The cooled and liquefied refrigerant next flows past a charging valve 708, a filter dryer 706, and a sight glass 710 over a path 712 to a brazed plate heat exchanger 714 (FIGS. 4 and 7) that is mounted at the very bottom of the air conditioning module 400, as is shown at 714 in FIG. 4. The brazed plate heat exchanger 714 has a multi-purpose design: it serves as a liquid refrigerant accumulator that collects any excess liquid refrigerant and any excess oil that may be in the suction line between the compressor 702 and the evaporator array 514, preventing damage to the compressor 702 (which is designed to pump vapor). The brazed plate heat exchanger 714 also serves as a liquid suction line sub-cooler that sub cools the liquid refrigerant by allowing the expanded gasses flowing along the path 728 and 730 and entering the compressor 702 to absorb heat from the liquid refrigerant in the line 712 and 718 and in the brazed plate heat exchanger 714. The liquid line side of the brazed plate heat exchanger 714 acts as a refrigerant receiver, accumulating excess refrigerant charge on the condenser side of the system. The brazed plate heat exchanger 714 increases the capacity and efficiency of the cooling system at high load conditions. Finally, the brazed plate heat exchanger is used to control the suction line superheat, allowing the evaporators to be fully flooded. Flooding the evaporators allows high cooling capacity from the evaporators as well as increasing the evaporator capacity while maintaining higher refrigerant temperature which helps avoid evaporator frosting.

The path 718 conducts the cooled but still liquefied refrigerant to an electronically controlled expansion valve 720 that is controlled by a 0-to-10 volt signal generated by the processor 1900. The liquid refrigerant flows through the expansion valve 720 into the low pressure, cool side of the refrigerant circuit, where the liquid begins to vaporize and absorb heat from its surroundings. This boiling liquid flows to the plate fin evaporator array 514, shown in FIGS. 9 and 10, where the refrigerant cools the air that is blown out through the air duct 26 to the airplane (not shown). The gaseous refrigerant leaves the plate fin evaporator array 514 and flows along the path 728 back through the brazed plate heat exchanger 714 and over the path 730 back to the compressor 702 where it is once again compressed and fed into the pair of condensers 410 to be cooled and liquefied, thus completing the passage all the way through this circular refrigerant circuit.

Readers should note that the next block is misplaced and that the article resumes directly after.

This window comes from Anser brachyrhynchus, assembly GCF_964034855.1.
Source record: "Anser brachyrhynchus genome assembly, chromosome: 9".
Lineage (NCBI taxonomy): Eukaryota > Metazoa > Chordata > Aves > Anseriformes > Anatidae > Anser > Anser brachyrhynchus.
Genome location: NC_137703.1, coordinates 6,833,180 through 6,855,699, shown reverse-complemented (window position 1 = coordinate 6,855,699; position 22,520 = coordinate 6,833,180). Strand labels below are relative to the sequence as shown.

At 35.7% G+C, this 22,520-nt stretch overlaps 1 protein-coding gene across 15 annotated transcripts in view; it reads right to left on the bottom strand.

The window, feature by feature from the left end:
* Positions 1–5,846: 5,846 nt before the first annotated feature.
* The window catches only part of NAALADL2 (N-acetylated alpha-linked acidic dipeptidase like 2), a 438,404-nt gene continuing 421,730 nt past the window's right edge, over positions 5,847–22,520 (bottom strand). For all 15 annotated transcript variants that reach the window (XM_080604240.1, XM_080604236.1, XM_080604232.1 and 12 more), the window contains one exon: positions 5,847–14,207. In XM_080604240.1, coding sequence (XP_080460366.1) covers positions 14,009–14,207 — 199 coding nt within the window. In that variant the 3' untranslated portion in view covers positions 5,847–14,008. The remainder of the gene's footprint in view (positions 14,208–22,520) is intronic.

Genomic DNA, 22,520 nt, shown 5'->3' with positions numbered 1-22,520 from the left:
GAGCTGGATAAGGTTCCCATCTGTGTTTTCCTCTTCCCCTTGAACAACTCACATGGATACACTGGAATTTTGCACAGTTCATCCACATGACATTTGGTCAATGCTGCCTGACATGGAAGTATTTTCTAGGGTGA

Combined temperature and pressure transducers monitor the condition of the refrigerant throughout this circuit. An RTD temperature and pressure transducer 707 monitors the temperature and pressure of the liquid refrigerant as it leaves the pair of condensers 410 and enters the brazed plate heat exchanger 714. A second RTD temperature and pressure transducer 716 monitors the temperature and pressure of the liquid refrigerant as it leaves the brazed plate heat exchanger 714 over the path 718 and flows through the electronic expansion valve 720. Another temperature and pressure transducer 734 monitors the temperature and pressure of the gaseous, cooled refrigerant flowing out of the plate fin evaporator array 514. A pair of temperature and pressure transducers 709 and 711 monitors the temperature and pressure of the gaseous refrigerant entering the compressor 702 and also leaving the compressor 702. The refrigerant temperature and pressure readings generated by all of these transducers 707, 716, 734, 709, and 711 and also the post-cool condenser air output temperature measured by the RTD air temperature transducer 544 are fed into the air conditioning and PAO processor 1900 (see FIG. 19) where these temperatures and pressures may be stored in the data log 1319 (FIG. 13).

The refrigerant temperatures measured by the RTD temperature transducers 709, 716 and 734 and the air temperature measured by the pre-cool air conditioner RTD output temperature transducer 544 are also used for air conditioner control purposes, as is illustrated in FIG. 15.